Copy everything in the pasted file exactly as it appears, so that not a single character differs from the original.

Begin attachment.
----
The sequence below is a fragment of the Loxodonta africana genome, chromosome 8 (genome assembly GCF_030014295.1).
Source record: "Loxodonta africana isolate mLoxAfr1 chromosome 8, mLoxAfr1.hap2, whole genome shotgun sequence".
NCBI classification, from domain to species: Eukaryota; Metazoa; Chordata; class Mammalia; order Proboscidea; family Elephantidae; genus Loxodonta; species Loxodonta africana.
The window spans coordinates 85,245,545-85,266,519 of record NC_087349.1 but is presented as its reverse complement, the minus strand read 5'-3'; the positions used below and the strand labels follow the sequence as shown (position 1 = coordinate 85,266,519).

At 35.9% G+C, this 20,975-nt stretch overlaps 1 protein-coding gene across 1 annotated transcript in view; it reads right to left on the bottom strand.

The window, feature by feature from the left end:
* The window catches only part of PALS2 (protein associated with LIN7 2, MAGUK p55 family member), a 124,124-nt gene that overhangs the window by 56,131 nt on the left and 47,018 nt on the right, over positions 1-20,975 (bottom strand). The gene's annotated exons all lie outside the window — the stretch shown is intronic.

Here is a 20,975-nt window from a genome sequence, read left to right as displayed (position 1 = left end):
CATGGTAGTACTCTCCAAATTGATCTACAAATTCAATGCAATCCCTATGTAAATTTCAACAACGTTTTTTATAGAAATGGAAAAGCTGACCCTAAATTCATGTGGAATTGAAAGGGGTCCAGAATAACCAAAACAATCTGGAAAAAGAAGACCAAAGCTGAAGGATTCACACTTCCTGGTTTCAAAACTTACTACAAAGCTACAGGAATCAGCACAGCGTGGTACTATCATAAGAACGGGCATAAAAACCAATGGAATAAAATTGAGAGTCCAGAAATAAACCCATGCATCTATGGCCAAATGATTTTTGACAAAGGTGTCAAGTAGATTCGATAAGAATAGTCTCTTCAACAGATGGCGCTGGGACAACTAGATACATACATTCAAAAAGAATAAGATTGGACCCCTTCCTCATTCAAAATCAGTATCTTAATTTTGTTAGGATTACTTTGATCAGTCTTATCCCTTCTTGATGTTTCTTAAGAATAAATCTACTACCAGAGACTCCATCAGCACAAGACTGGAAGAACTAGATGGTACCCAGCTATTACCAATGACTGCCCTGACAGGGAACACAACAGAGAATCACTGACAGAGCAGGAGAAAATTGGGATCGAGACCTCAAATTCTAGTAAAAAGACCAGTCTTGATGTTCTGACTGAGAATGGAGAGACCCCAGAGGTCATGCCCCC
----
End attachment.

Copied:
The sequence below is a fragment of the Loxodonta africana genome, chromosome 8 (genome assembly GCF_030014295.1).
Source record: "Loxodonta africana isolate mLoxAfr1 chromosome 8, mLoxAfr1.hap2, whole genome shotgun sequence".
NCBI classification, from domain to species: Eukaryota; Metazoa; Chordata; class Mammalia; order Proboscidea; family Elephantidae; genus Loxodonta; species Loxodonta africana.
The window spans coordinates 85,245,545-85,266,519 of record NC_087349.1 but is presented as its reverse complement, the minus strand read 5'-3'; the positions used below and the strand labels follow the sequence as shown (position 1 = coordinate 85,266,519).

At 35.9% G+C, this 20,975-nt stretch overlaps 1 protein-coding gene across 1 annotated transcript in view; it reads right to left on the bottom strand.

The window, feature by feature from the left end:
* The window catches only part of PALS2 (protein associated with LIN7 2, MAGUK p55 family member), a 124,124-nt gene that overhangs the window by 56,131 nt on the left and 47,018 nt on the right, over positions 1-20,975 (bottom strand). The gene's annotated exons all lie outside the window — the stretch shown is intronic.

Here is a 20,975-nt window from a genome sequence, read left to right as displayed (position 1 = left end):
CATGGTAGTACTCTCCAAATTGATCTACAAATTCAATGCAATCCCTATGTAAATTTCAACAACGTTTTTTATAGAAATGGAAAAGCTGACCCTAAATTCATGTGGAATTGAAAGGGGTCCAGAATAACCAAAACAATCTGGAAAAAGAAGACCAAAGCTGAAGGATTCACACTTCCTGGTTTCAAAACTTACTACAAAGCTACAGGAATCAGCACAGCGTGGTACTATCATAAGAACGGGCATAAAAACCAATGGAATAAAATTGAGAGTCCAGAAATAAACCCATGCATCTATGGCCAAATGATTTTTGACAAAGGTGTCAAGTAGATTCGATAAGAATAGTCTCTTCAACAGATGGCGCTGGGACAACTAGATACATACATTCAAAAAGAATAAGATTGGACCCCTTCCTCATTCAAAATCAGTATCTTAATTTTGTTAGGATTACTTTGATCAGTCTTATCCCTTCTTGATGTTTCTTAAGAATAAATCTACTACCAGAGACTCCATCAGCACAAGACTGGAAGAACTAGATGGTACCCAGCTATTACCAATGACTGCCCTGACAGGGAACACAACAGAGAATCACTGACAGAGCAGGAGAAAATTGGGATCGAGACCTCAAATTCTAGTAAAAAGACCAGTCTTGATGTTCTGACTGAGAATGGAGAGACCCCAGAGGTCATGCCCCC